Public art debuts on Cultural Trail - 13 WTHR Indianapolis

Public art debuts on Cultural Trail

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Workers install Julian Opie's "Ann Dancing" electronic sculpture. Workers install Julian Opie's "Ann Dancing" electronic sculpture.

Mary Milz/Eyewitness News

Indianapolis - Artist Julian Opie, whose pieces illuminated downtown last year, will be showcased again, this time on the Indianapolis Cultural Trail.

His piece, titled, "Ann Dancing," marks an addition to the growing number of public art pieces in Indianapolis. On Massachusetts Avenue, across from Brickhead, it's the first piece of public art to grace the city's new Cultural Trail.

"We thought it might be a fountain at first," said Josh Gentner, who works at Old Point Tavern which sits directly behind "Ann Dancing."

The Cultural Trail and Cultural Development Commission bought the LED sculpture for roughly $150,000.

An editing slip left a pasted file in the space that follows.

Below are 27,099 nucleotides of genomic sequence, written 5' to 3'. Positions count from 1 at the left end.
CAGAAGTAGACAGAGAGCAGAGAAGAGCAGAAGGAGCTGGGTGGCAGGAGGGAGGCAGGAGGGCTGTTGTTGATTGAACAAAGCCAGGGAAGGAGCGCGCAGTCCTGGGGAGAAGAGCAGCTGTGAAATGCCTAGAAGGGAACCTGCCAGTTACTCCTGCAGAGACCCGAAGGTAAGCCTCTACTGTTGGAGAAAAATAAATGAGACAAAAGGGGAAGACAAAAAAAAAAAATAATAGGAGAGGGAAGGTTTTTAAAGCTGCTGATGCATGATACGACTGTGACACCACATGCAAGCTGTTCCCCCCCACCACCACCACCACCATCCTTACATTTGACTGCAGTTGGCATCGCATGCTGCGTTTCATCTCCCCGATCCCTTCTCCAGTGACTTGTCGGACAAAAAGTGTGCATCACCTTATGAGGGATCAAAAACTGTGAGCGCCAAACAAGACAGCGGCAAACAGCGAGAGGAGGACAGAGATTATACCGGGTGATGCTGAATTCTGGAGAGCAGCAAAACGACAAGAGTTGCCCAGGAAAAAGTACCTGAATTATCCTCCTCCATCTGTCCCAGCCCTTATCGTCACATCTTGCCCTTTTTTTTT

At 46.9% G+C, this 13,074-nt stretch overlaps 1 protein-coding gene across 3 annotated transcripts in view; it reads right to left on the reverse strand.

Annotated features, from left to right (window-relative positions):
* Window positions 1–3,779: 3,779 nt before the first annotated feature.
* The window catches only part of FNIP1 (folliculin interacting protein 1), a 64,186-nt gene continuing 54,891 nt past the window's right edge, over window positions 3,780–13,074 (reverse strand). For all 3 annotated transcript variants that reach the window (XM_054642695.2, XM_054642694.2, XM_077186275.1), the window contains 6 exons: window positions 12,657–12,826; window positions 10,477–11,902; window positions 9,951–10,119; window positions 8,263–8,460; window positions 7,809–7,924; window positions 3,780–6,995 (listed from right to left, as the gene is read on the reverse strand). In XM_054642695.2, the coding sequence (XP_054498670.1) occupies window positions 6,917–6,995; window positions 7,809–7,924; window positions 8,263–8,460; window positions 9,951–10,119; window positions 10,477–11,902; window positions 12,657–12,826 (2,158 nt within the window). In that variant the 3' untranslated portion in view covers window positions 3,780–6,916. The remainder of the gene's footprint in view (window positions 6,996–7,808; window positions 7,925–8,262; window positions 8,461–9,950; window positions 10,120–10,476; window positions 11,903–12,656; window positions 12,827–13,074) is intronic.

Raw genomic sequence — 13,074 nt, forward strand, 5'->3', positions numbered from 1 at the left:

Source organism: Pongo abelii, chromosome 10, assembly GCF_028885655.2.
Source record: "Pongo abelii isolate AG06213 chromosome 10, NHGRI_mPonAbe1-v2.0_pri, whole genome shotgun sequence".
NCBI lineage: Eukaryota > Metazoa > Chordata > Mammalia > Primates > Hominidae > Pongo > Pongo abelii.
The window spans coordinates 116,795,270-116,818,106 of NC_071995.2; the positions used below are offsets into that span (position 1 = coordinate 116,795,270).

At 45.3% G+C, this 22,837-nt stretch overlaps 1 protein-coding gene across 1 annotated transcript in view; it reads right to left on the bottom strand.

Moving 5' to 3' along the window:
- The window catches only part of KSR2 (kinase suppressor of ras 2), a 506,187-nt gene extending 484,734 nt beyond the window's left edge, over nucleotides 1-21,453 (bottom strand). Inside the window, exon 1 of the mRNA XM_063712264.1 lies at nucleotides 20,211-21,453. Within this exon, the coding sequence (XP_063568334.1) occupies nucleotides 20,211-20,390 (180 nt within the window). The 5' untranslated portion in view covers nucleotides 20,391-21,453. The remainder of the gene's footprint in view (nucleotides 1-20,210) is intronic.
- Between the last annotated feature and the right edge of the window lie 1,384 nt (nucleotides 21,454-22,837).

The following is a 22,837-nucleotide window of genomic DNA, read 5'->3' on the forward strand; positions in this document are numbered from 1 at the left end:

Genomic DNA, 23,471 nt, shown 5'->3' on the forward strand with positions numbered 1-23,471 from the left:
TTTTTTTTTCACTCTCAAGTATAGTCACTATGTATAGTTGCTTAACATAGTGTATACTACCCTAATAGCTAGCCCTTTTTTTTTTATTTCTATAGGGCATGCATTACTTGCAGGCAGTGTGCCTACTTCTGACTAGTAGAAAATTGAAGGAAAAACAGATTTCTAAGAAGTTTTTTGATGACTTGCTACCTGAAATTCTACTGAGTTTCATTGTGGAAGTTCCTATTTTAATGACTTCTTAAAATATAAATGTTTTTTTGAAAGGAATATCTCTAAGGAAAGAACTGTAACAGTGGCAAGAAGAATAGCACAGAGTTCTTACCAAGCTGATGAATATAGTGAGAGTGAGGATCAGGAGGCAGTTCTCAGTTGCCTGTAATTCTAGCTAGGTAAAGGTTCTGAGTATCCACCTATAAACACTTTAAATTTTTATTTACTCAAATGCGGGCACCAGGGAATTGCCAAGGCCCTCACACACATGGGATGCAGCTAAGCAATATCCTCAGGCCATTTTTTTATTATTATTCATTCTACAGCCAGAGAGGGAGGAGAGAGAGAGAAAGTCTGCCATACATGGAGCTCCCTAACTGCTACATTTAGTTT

"This piece fits in the neighborhood and the overall personality and feeling of the Cultural Trail," said Culture Trail representative, Gail Swanstorm.

Other recently acquired public art pieces in Indianapolis include three bronze sculptures by Tom Otterness. Also, "Free Money" and "Male Tourist" found a permanent home outside the convention center. But someone is missing from that location.

"We do have a little bit of a 'woman down' situation," said Mindy Taylor Ross from the Arts Council of Indianapolis.

"Female Tourist" is actually on her way to rehab following an unfortunate accident that occurred two weeks after her arrival.

"Someone was improperly loading into the convention center and dinged our small female tourist," said Ross.

"Female Tourist" will be shipped to the original artist who will repair her damages.

She's expected to be fully restored and returned later this spring prior to the city's next exhibition. The next exhibition will showcase the work of New York native, Chakia Booker.

"With Tom and Julian they kept things representational. With Chakia, we're asking people to push it a little, so she'll do fully abstract sculptures made of recycled material and I think it's very exciting," said Ross.

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